First off, usual disclaimers apply: deactivation is temporary, I’ll probably be back on Facebook before you know it, etc etc.
The short answer to the above question is: people on the Internet annoy me. The answer that requires explanation is: because I believe the Occupy protests are the most important thing in the world now.
I can’t help it. I’m smitten with this movement, I was made for this movement. My fears, when I have them, tend toward the major – by which I mean the catastrophic, the End Times, the point of no return. Atomic weapons. Irreversible ecological degradation. The forces that conspire not only against me, not only against humanity, but against life itself.
You could also say that the things I fear most are the things I feel helpless to change. So when something like this comes along – when a mass of people find one another and simply acknowledge that SHIT’S FUCKED UP, it uplifts me. It gives me some fucking HOPE. Go ahead and ask me “What is it these people want?” I’ll be glad to offer several hundred suggestions.
And now, as the movement gains momentum and coverage, I increasingly get subjected to dissenting opinions on my Facebook news feed. Let me be clear: dissent is healthy, skepticism is good. And: the Internet, particularly Facebook status updates, is not the ideal venue for a productive conversation.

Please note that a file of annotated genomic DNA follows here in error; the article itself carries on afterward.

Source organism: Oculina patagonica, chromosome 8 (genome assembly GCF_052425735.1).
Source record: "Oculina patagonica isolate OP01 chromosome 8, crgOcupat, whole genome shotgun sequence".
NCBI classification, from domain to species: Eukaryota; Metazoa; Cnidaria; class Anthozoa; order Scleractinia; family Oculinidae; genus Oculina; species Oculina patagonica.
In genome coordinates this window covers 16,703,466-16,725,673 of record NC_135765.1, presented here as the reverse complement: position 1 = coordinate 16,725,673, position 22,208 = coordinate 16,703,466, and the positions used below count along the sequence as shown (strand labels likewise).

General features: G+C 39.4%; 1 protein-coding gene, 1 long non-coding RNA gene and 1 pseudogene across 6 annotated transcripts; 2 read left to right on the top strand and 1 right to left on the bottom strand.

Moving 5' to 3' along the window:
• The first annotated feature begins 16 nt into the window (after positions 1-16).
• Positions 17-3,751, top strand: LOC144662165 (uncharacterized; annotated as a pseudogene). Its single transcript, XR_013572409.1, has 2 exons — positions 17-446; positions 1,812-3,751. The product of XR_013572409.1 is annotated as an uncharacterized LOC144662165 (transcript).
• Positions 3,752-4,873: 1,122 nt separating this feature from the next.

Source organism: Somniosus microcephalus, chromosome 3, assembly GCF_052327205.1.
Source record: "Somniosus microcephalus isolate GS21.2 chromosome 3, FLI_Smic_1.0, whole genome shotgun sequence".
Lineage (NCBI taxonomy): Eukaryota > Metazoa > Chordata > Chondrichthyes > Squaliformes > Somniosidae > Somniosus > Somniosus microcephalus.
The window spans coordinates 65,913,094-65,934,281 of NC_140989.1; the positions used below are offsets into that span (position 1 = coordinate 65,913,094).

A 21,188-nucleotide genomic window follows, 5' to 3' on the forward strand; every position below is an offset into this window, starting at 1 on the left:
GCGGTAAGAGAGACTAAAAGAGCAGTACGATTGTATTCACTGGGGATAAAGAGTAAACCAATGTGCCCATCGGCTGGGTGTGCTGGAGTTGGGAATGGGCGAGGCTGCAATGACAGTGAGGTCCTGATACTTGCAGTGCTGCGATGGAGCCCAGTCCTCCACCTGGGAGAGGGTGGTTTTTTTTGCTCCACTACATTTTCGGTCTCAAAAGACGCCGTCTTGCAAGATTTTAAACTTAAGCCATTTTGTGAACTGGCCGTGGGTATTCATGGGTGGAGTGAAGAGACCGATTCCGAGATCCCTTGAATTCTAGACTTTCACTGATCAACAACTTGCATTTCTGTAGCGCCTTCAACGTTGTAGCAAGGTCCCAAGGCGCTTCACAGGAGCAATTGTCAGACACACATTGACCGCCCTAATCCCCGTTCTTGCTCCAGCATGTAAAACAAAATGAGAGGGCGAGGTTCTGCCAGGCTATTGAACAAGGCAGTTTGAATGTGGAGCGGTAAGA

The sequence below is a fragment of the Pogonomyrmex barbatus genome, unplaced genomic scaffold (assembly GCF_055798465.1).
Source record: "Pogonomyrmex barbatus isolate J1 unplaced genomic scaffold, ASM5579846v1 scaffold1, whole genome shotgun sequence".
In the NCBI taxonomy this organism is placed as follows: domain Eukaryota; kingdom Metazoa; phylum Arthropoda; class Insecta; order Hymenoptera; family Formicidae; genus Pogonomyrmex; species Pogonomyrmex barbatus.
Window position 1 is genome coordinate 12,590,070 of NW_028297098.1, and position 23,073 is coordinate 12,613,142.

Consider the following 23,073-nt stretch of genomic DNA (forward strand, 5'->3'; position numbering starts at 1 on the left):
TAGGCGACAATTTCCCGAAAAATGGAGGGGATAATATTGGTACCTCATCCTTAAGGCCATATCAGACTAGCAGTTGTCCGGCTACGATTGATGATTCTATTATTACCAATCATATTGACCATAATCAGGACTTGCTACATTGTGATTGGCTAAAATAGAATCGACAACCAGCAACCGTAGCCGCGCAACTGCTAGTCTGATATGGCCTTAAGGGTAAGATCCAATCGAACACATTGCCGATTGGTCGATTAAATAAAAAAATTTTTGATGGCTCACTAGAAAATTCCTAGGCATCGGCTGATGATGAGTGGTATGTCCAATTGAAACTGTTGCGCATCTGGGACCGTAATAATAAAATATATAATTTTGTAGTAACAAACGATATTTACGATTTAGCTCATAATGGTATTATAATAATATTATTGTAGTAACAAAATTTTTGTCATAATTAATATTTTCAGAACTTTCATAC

On Monday afternoon I stood in downtown Pittsburgh with the Occupiers, holding my sign (“Accountability, please”) and facing the passing-by hoards on their lunch break. This was not an easy thing for me. I’m not comfortable putting myself center stage. I feared being challenged.
And people did challenge me. They offered dissenting opinions. But they were framed in the form of a conversation, with people who genuinely wanted to engage. Sure, one guy scoffed at my sign, people screamed “Get a job!” from their cars – the real-life equivalents of a pithy Facebook observation. But in the face of real people acting like interested humans, they faded into the background.
On Facebook it’s a little harder to ignore, particularly because these are my “friends.” I’m not being melodramatic when I say that I feel like our collective asses depend on this movement. When Internet-people deride the movement as pointless or idiotic a part of me (rightfully) says not to take it personally, while another part of me thinks they may as well be calling me a faggot.
To them I say: it’s unfortunate you lack for imagination. And if you really, truly believe that everything in this country, this world, is dandy, is kosher: get your head back in the sand, your ass back on the couch, your eyes off my fucking webpage.
I’ll see you on the other side of history.
Comments disabled: Fuck the Internet and fuck this guy.